As for McCabe, he is a fourth-year senior point guard. And as discussed above, he has an additional COVID available year if he chooses to exercise it, so he could play this season and next season. The only UNLV seniors with no remaining eligibility after this year are Hamm, Hampshire and Mike Nuga.


Several football questions: A) Do you believe the first game starting QB is on the roster today and, if so, who is it? B) Is the RB that is going to fill Chuckwagon’s sizable shoes on the roster today and, if so, who is it? C) Biggest position need for the team in 2022?


A one-man lightning round! I’ll take this briefly and in order.

A) I do not believe the 2022 starting quarterback is on the roster. Cameron Friel has made big strides as a true freshman and Doug Brumfield flashed in very limited action, but neither has done enough to lock down the job heading into the offseason. That’s going to be a huge situation to monitor in the offseason.

B) I do not believe next year’s No. 1 running back is on the roster. Charles Williams’ replacement will probably come via the portal, a true freshman or, as a last resort, by committee.

C) Quarterback is the obvious need and the offensive line desperately needs a talent infusion. Those are the main positions of need. I also think a good cornerback would move the needle significantly; give this defense a cover corner better than anyone on the current roster and I think you’d see a very effective unit in 2022.


Is it smart to keep Marcus Arroyo?


At the risk of sounding like the world’s biggest homer, I do think the football team has shown enough progress this season that you can be optimistic heading into 2022. I’m not giving Arroyo and his coaching staff a ringing endorsement, not by any means — there were at least three losses this season that I believe can be pinned directly on the coach — but the defense has come on strong over the second half and the offense is producing some schemed explosive plays. They’re a competitive crew. If things come together next year — no guarantee — I could see the 2022 team playing a 13th game.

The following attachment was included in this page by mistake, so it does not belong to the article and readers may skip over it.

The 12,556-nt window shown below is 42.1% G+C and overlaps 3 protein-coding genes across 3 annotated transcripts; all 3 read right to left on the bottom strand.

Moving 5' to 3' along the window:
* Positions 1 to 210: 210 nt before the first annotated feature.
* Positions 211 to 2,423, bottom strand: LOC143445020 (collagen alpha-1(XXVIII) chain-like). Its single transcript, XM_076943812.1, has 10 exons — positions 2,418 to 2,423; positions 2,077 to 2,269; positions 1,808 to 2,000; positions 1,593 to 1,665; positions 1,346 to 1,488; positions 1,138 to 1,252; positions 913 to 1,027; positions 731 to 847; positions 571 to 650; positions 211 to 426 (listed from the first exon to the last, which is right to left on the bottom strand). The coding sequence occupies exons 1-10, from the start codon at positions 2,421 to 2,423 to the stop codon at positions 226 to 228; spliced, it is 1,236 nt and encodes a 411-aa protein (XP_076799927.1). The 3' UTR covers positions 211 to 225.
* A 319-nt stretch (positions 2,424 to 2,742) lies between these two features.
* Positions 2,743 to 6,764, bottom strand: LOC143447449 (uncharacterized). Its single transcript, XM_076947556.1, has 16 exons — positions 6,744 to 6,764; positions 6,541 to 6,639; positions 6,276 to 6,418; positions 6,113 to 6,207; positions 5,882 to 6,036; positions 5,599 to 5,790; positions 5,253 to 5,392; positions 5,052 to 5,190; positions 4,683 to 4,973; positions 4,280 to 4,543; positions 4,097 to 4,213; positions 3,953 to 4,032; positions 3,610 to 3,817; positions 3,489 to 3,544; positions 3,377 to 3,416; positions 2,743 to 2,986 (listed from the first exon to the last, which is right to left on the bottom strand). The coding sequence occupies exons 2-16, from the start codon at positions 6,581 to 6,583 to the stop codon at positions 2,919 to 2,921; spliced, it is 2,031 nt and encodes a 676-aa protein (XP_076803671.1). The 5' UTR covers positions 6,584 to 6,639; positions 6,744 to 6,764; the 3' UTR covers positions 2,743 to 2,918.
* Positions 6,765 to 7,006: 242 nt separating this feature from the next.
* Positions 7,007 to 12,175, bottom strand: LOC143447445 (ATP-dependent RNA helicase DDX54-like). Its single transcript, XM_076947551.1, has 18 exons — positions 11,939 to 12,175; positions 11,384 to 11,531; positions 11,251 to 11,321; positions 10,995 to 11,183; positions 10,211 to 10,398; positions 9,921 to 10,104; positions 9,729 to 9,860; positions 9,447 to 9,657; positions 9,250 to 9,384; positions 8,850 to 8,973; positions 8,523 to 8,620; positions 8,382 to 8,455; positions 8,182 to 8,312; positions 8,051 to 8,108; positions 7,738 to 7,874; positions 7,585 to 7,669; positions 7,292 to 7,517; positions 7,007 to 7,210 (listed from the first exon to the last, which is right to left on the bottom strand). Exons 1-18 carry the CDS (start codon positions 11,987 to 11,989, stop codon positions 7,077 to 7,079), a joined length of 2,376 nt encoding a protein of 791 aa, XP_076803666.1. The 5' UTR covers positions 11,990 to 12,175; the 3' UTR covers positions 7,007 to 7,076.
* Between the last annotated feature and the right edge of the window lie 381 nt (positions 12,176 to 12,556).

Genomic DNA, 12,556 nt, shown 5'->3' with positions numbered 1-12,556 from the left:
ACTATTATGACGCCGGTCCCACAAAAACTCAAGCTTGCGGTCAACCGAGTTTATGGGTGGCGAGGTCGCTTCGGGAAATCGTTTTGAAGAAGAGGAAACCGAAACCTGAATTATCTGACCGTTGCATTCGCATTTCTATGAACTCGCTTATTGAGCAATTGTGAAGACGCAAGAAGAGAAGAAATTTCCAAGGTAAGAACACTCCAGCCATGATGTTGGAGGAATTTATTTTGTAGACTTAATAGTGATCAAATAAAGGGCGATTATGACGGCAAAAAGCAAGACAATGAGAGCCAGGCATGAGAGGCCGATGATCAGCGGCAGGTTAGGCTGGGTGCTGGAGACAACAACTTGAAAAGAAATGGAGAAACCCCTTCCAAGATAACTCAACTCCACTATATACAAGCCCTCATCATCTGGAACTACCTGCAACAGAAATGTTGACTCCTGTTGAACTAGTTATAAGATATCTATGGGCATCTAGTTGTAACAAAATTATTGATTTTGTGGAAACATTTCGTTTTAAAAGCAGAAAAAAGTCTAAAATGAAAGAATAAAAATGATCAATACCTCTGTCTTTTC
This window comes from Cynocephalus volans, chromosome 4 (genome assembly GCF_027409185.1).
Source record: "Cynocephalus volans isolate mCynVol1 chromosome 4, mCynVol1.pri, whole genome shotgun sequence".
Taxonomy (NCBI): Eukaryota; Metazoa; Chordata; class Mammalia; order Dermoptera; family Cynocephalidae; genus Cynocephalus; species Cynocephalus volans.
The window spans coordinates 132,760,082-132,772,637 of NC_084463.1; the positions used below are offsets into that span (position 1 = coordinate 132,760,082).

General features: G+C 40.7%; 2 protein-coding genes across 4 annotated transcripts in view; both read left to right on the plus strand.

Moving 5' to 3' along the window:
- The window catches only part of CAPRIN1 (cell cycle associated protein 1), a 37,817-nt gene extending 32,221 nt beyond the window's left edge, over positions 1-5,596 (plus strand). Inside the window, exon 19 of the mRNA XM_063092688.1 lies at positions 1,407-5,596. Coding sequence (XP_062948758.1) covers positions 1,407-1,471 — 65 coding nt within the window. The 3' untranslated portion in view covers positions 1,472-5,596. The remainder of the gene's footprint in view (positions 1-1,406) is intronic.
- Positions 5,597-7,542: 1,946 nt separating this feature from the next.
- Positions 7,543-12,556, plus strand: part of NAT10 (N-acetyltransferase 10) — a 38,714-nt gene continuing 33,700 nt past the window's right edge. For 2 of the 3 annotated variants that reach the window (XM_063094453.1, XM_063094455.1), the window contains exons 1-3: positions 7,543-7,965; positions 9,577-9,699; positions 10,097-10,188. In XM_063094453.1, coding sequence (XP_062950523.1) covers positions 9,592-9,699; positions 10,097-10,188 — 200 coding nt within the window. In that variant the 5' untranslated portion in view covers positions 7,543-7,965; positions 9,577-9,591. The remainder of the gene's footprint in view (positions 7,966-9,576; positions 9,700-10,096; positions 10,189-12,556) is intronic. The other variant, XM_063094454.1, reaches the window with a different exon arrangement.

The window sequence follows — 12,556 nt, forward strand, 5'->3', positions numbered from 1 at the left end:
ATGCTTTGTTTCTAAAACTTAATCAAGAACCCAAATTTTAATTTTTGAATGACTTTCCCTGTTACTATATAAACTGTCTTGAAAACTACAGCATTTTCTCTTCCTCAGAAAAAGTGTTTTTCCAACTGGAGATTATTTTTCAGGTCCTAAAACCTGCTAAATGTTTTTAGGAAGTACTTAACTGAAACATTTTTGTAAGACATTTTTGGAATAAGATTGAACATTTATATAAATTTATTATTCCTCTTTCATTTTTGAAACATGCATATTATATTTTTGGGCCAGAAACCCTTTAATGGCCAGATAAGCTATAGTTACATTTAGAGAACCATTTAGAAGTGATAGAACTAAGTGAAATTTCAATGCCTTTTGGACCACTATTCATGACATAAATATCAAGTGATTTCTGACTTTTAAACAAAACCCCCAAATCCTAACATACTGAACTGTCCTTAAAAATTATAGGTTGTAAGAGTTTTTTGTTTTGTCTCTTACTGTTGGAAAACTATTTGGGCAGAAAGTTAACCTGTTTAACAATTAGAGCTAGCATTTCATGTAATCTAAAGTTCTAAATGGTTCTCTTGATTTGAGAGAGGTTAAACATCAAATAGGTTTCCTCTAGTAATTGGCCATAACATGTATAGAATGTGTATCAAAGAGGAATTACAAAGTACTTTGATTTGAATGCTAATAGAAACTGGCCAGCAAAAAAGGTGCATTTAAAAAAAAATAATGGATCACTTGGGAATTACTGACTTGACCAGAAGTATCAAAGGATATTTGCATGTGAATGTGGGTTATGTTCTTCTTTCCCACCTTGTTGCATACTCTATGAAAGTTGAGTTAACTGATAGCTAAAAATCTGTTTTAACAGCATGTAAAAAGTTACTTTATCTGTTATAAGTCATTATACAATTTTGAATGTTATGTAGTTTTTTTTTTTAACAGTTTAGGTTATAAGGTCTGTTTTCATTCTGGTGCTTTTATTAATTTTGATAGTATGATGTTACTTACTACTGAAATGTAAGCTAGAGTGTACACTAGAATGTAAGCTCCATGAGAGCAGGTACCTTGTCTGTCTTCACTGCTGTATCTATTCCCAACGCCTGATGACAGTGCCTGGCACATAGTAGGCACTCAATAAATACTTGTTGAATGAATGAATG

Will UNLV football land any “big time” transfers? Or are they building through high school recruiting?


On Monday, Marcus Arroyo called recruiting his highest priority as UNLV head coach and said he and his staff will be grinding extra hard from now until the start of the early signing period on Dec. 15. That’s exactly what the fan base should want to hear.

As to your question, while Arroyo has augmented his classes with some impact transfers (such as defensive end Adam Plant and linebacker Kylan Wilborn), I believe his recruiting strategy is based on bringing in talented high school prospects. And he’s gotten some traction there, with players like Kyle Williams, Brennon Scott, Cameron Oliver, Nohl Williams, Ricky Johnson and others looking like legit players.

The program did just land a pair of commitments from 3-star juco players this week, but look for high school recruiting to be the focus on signing day.

Mike Grimala can be reached at 702-948-7844 or [email protected]. Follow Mike on Twitter at

Join the Discussion:

Check this out for a full explanation of our conversion to the LiveFyre commenting system and instructions on how to sign up for an account.

Full comments policy